The five-day week is a template of working life, but a number of countries and companies have begun to wonder if the status quo could be upset.
It seems that moving to a working week that is less than five days long won’t lead to the collapse of capitalism.
In fact, countries like the UAE believe there are benefits.
As a result, the country has announced it will move to a four and a half-day working week as of 1 January.
This means that people will typically work from 7:30 am to 3:30 pm, which means an average of eight and a half working hours per day. However, on Fridays, the company will only work four and a half hours (7:30 am to 12 pm).
#UAE announces today that it will transition to a four and a half day working week, with Friday afternoon, Saturday and Sunday forming the new weekend.
All Federal government departments will move to the new weekend from January 1, 2022. pic.twitter.com/tQoa22pai9
— UAEGOV (@UAEmediaoffice) December 7, 2021
Will other countries follow suit?
In a statement about the reasoning behind the decision, the government said that: “Longer weekends boost productivity and improve work-life balance.”
Additionally, the government noted that it will “ensure smooth financial, trade and economic transactions with countries that follow a Saturday-Sunday weekend, facilitating stronger international business links and opportunities for thousands of UAE-based and multinational companies,” despite closing on a Friday at 12 PM rather than at 3:30 PM.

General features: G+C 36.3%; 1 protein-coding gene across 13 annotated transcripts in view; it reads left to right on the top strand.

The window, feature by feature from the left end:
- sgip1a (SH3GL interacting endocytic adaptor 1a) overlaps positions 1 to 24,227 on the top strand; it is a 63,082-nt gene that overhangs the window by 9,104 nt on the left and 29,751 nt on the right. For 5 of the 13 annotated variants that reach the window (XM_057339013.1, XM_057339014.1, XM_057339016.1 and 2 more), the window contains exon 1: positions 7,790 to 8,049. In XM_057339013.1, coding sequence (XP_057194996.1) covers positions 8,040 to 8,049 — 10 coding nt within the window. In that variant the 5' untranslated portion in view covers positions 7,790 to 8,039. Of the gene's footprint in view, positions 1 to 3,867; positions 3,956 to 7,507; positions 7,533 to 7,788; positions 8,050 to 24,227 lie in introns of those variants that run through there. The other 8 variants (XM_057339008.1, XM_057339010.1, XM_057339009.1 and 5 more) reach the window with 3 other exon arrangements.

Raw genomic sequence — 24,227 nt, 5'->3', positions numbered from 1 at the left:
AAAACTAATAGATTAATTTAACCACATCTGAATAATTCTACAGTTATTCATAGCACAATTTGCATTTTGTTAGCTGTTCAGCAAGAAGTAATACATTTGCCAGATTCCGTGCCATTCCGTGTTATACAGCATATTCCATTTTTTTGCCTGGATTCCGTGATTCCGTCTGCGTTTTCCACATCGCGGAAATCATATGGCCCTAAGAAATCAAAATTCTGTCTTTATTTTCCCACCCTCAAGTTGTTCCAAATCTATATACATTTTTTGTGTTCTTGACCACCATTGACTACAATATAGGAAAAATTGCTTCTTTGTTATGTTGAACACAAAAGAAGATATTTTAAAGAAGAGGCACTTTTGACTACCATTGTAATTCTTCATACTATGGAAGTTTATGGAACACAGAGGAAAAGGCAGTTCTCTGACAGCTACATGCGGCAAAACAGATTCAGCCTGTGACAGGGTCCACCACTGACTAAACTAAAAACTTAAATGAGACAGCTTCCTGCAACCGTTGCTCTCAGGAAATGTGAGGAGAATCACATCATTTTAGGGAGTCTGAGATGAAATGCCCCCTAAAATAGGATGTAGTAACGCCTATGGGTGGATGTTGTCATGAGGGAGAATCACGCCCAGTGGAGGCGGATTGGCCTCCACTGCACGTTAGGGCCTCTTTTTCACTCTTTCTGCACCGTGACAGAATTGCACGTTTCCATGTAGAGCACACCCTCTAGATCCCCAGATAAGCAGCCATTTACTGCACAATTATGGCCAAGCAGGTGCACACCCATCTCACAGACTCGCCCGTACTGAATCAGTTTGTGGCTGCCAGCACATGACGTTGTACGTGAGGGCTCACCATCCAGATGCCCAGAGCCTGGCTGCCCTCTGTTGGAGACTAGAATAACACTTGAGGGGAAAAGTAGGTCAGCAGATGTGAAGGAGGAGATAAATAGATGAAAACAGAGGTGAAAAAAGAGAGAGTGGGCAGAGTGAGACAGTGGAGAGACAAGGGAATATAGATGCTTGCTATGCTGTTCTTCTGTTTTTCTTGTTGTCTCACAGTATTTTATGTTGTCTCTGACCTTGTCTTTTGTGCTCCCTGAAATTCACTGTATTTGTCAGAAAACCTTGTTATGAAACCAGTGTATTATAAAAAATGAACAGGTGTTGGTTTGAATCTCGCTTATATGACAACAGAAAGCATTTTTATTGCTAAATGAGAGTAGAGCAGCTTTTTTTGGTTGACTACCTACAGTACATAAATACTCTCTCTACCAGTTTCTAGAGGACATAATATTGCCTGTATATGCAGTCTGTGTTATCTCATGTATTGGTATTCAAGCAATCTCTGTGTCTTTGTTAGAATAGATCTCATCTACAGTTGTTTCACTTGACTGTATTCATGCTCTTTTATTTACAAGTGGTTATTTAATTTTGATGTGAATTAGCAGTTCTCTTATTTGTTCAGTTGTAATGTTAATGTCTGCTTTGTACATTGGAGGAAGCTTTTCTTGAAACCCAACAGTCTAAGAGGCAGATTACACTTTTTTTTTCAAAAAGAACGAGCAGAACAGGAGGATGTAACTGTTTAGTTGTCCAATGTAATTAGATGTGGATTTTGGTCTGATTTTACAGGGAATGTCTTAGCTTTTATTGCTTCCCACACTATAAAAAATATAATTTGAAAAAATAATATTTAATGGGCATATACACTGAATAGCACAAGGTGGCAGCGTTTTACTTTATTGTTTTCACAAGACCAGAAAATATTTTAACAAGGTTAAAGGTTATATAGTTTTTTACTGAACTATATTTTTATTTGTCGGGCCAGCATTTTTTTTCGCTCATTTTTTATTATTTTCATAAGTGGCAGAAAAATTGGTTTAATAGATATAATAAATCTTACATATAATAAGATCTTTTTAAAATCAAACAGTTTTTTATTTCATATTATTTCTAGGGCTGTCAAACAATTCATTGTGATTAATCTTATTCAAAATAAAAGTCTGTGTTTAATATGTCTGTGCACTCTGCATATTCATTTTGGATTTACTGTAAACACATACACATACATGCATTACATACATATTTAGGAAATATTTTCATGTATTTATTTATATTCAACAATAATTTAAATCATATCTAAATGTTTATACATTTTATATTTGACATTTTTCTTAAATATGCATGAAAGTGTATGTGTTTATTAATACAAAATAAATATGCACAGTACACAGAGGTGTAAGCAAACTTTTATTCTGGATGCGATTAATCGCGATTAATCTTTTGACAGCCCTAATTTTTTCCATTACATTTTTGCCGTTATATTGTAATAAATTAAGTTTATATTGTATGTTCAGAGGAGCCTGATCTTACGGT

The likes of Bolt have already trialed a four-day working week after realizing that staff worked harder and produced better work in a four day period.
Equally, a study in Iceland proved a shorter working week is positive for productivity and wellbeing. The study saw 2,500 workers shift to a day less working while receiving the same pay.
The report concluded: “Importantly, the widespread benefits on physical and psychological health, which we have seen here described by the trials’ participants, were sustained over the trials’ long timespan.”
In this specific case, it was found that a reduction in working hours could help tackle burnout that is currently widespread.
The Icelandic report wrote: “This resilience, combined with the widespread uptake of shorter working hours contracts amongst Icelandic workers, can lead us to hope for transformative long-term health effects on workers, owing to less stress and burnout coupled with improved morale and wellbeing at work.”
As many companies struggle to keep burnt out staff who are looking elsewhere for work and are no longer being productive, a four-day week could be an effective solution.
This could be one solution in a working economy that is struggling to retain and attract. However, for many industries a reduction in days worked would undoubtedly require widespread action.
With that in mind, unions would likely be required to implement cross-sector four-day or four-day-and-a-half weeks, and this can be a difficult process.
Nonetheless, those in the UAE will be celebrating this newfound free time that looks set to make people happier and more productive.
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